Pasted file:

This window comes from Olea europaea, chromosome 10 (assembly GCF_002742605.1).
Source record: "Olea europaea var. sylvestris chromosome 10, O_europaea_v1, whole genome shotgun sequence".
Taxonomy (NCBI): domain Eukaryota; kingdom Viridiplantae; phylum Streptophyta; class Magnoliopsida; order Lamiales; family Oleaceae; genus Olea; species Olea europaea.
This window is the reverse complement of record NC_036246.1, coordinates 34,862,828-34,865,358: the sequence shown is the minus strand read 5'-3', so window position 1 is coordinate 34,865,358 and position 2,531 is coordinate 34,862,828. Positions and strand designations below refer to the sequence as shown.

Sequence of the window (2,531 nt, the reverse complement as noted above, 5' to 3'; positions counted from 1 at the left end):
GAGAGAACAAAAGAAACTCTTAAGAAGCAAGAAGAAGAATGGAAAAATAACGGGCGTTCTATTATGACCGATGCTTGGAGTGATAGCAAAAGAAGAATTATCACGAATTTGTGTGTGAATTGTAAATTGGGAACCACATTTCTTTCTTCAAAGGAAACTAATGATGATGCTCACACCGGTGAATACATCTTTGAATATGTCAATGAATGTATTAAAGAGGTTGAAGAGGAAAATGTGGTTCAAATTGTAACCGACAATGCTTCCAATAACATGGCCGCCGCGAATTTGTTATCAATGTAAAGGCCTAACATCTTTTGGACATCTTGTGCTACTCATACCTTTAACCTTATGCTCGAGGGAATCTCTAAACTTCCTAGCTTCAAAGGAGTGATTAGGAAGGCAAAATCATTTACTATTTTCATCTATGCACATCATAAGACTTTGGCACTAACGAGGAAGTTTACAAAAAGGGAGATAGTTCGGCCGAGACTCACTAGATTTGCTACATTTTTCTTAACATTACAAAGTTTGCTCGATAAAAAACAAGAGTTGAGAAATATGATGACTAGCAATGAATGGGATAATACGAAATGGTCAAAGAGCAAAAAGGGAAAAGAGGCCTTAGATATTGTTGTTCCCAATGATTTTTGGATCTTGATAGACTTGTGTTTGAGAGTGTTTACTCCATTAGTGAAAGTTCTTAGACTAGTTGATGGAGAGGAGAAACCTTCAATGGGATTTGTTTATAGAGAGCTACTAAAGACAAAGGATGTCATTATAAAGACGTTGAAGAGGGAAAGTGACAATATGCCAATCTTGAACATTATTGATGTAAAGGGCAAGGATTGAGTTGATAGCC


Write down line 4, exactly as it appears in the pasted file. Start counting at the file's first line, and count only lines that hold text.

This window is the reverse complement of record NC_036246.1, coordinates 34,862,828-34,865,358: the sequence shown is the minus strand read 5'-3', so window position 1 is coordinate 34,865,358 and position 2,531 is coordinate 34,862,828. Positions and strand designations below refer to the sequence as shown.